Someone Began Dumping Stock Before Trump Attacked Lockheed

Strange … very, very strange


At 8:26 in the morning on Dec. 12, 2016, U.S. president-elect Donald Trump launched a Twitter attack at a seemingly unlikely target — Lockheed Martin. Specifically, the F-35 stealth fighter that the American aerospace giant is building for the U.S. military and America’s allies.

Trump’s attack coincided with a four-percent drop in the Maryland-based company’s stock, wiping out $4 billion in wealth. By the close of business on Dec. 12, Lockheed stock had recovered half of the day’s loss.

The timing of Trump’s rant and the hit to Lockheed’s stock is … weird, to say the least. It appears someone began dumping shares before Trump pressed “tweet.” As though the sell-off and Trump’s attack were coordinated.

The president-elect’s Twitter rants are notorious and often target American businesses against which Trump reportedly holds personal grudges. Earlier in December 2016, the real-estate mogul and reality-T.V. star had attacked Boeing and the new Air Force One that the Chicago company is developing for the U.S. Air Force.

Trump’s rant against Boeing came an hour after The Chicago Tribune published a column quoting Boeing CEO Dennis Muilenbur mildly criticizing the president-elect’s anti-China rhetoric.

If Trump’s assault on Boeing was ego-driven, did his attack on Lockheed also somehow get personal?

It’s hard to say. But consider what software engineer Christopher Bouzy discovered after checking the timestamp of Trump’s rant against Lockheed against the ticker showing Lockheed’s stock price. “Someone started dumping Lockheed Martin stock just before Trump’s tweet,” Bouzy pointed out on Twitter. Six minutes before, to be exact.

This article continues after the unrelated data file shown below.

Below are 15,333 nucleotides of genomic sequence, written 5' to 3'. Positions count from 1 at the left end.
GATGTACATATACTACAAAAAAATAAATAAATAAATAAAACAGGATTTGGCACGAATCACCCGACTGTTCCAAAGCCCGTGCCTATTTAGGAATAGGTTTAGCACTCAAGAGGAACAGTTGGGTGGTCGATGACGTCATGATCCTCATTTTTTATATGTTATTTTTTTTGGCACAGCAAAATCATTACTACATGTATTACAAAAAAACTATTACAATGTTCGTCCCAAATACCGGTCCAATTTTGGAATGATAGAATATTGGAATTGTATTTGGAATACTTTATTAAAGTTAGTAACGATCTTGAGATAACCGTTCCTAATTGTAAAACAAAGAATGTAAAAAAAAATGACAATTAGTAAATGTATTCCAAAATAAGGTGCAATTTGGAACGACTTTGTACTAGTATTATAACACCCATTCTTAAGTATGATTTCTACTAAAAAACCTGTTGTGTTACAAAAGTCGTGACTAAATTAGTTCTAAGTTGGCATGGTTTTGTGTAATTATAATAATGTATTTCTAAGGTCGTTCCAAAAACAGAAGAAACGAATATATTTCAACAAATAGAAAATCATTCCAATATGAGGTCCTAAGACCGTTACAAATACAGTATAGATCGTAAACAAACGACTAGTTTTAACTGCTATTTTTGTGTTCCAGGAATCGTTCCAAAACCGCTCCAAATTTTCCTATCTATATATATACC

Bouzy asked his Twitter followers to verify that Twitter accurately displays the time that a user publishes a tweet. The consensus seems to be … yes, the timestamp is accurate.

Likewise, there was some debate among Bouzy’s followers over just how much of the sell-off occurred before the president-elect launched his attack — and how much that volume matters to Bouzy’s implication that some investor apparently knew that Trump was about to criticize Lockheed, and sold shares right before the tweet in order to insulate themself from financial harm.

But Bouzy defended his suspicion. “Do not focus on the amount (volume), focus on the timing,” he tweeted. “Someone started too early and gave it away.”

Who that someone might be remains a mystery. Trump has not released his tax returns, voluntarily detailed his personal debt or proved his claim that he sold his own stocks in order to avoid possible conflicts of interest as president.

We don’t know how much Trump is worth, exactly where his money comes from or precisely how he plans to continue making money after he takes office in January 2017. Who has inside knowledge of Trump’s plans? To whom does Trump owe financial favors? We don’t know.

To understand politics, follow the money. At first glance, it appears someone knew about Trump’s planned Twitter attack on Lockheed — and dumped stock in order to insulate themself from the inevitable damage the president-elect’s tweet would cause.

Over at Politico, Ben White and Patrick Temple-White noted that some insider taking advantage of Trump’s tweets could run afoul of insider trading laws.